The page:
There is something so gently awakening in my heart just by mentioning “haute couture”. The fashion because of the fashion itself is the purest form of it – and, somewhat, became my dream. The very first thought I will have on my mind is Dior – as the French origin of the surname combines Dieu (it stands for God) and or (it stands for gold) – and the golden decade of his creativity. I am ever so inspired just by looking at such beautiful forms, and what I love the most is the consistent process of making it real. It beginns with a simple idea (the idea of a dress). The idea is being shown by the drawn lines (illustration). It goes to to the fields of matematics for its specification (pattern making), takes the advantage of the technology for its construction (being sewn) and, by using the uniquess of the handicraft, becomes purified (the final touch). Depending on the idea, that could take the hundreds of hours – but how to show the appreciation towards the knowledge and the time it takes but being taken by its beauty?

In this chapter I will present the bridal piece I recently created – oh, haute couture was never closer to me!

Haute couture is an idea that constructs my thinking about the future and where my goals could actually be. I remember the summer when I was thirteen years old, when my grandma learned me how to use the sewing machine and the first steps I took independently – I daydreamed about many wonderful dresses I wished I can create and how their forms made me to start with something. In the mass media there was always that particular type of beauty I gave the importance to, which had the strenght to determinate the more profound ideas in fashion which occured in my later age. The similar experience had the Italian designer Valentino: in the 1950’s he was so enjoying observing the costumes that women worn in the movies, he found them so beautiful that he himself wanted to create – and became the couturier.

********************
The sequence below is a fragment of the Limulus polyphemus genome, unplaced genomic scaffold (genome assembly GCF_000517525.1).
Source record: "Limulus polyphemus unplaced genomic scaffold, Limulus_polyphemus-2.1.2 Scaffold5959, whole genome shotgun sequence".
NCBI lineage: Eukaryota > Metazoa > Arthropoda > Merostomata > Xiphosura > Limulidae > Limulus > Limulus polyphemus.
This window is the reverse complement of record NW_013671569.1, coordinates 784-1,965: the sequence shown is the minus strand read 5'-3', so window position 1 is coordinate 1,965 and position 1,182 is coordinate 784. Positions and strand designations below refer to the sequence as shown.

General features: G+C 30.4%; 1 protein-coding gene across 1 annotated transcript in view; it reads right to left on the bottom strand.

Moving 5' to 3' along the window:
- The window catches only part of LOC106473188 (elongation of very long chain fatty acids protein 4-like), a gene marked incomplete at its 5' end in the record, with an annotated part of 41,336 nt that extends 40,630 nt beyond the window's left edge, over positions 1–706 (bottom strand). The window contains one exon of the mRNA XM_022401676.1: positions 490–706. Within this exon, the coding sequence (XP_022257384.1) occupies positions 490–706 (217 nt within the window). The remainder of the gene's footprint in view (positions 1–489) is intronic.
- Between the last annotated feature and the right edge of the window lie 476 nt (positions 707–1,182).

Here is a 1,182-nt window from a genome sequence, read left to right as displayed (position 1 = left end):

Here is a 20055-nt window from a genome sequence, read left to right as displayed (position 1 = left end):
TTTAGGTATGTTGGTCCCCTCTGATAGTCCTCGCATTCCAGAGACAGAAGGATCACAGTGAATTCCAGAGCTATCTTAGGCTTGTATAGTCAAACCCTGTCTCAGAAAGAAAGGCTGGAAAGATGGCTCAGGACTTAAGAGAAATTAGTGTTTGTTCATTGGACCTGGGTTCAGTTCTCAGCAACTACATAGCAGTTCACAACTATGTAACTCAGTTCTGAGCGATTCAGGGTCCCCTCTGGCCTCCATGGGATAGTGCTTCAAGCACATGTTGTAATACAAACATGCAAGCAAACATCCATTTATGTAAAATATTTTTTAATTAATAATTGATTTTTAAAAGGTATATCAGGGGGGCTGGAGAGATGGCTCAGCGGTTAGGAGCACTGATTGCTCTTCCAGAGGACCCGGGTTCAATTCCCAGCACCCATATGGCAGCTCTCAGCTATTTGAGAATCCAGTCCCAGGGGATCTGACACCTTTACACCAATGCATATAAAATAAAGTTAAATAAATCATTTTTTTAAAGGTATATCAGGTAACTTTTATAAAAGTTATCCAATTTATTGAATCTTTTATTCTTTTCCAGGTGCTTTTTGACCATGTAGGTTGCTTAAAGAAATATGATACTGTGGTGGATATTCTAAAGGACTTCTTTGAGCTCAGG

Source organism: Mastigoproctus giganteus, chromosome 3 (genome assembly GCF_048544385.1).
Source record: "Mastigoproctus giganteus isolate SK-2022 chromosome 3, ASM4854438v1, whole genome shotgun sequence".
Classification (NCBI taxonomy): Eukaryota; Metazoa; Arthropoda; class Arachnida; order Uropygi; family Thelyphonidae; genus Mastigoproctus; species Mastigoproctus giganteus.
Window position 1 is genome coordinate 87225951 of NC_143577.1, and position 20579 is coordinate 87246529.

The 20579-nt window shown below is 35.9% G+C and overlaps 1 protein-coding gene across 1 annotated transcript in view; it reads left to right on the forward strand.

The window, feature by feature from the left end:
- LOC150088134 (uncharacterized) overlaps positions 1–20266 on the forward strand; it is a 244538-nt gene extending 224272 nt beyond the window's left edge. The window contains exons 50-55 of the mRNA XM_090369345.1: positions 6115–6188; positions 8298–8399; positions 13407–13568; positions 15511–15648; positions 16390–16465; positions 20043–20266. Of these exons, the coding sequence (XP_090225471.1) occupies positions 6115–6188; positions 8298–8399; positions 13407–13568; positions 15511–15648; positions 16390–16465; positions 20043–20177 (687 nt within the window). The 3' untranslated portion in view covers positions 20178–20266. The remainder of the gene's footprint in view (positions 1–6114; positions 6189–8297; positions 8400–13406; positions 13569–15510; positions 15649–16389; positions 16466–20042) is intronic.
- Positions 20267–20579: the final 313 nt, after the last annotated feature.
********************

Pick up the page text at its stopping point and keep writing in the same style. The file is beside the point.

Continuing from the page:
A good couturier must be an architect in planning, a sculptor in form, a painter in colour, a musician in harmony and a philosopher in proportion. Cristóbal Balenciaga

I aspire to have more custom orders because that is the way how I could visually present my ideas and to specify them. Having an assigment to make a bridal piece was truly a surprise to me. I was given a direction – it has to be a pelerine, assimetrical in its look: and this is what I have created.

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The whole process of making it real was just as decribed on the beginning of this chapter: from the single idea I had about it, from its illustration and the pattern making, cutting into the fabric, using the sewing machine (for the hems only – because of the nature that the ivory has, I did it with the help of the very thin paper that was removed afterwards) and the art that only handicraft has: for adding the flowers (previously cut out of the secondary fabric) and a couple of pearls in front only – the final touch, my favourite part. Even though it can be called like that, it can last much more that expected!

What is inspirational for my work? Any artist will say that is not something possible to define. For example, this thought: “A dress follows the woman’s body, it’s not the woman that follows the dress” (Balenciaga). I am pretty much inspired by the flowers, as the ones chosen for my featured image; Dior haute couture spring/summer 2011 show; the room where I work, the paintings I found in The national gallery of Ireland; some flowers I made with the watercolors. Maybe, instead of searching for an inspiration, the inspiration will find me!

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This is the photograph of my mother smiling so generously, taken in Germany in the 1980’s – as far as I have seen, she had a marvelous fashion style! She was sewing and making so many things for herself and I did find some of her illustrations too. Unfortunately, she died very young so I did not have the chance to share this passion with her!

Thank you for stopping by!

© Gloria La Marr

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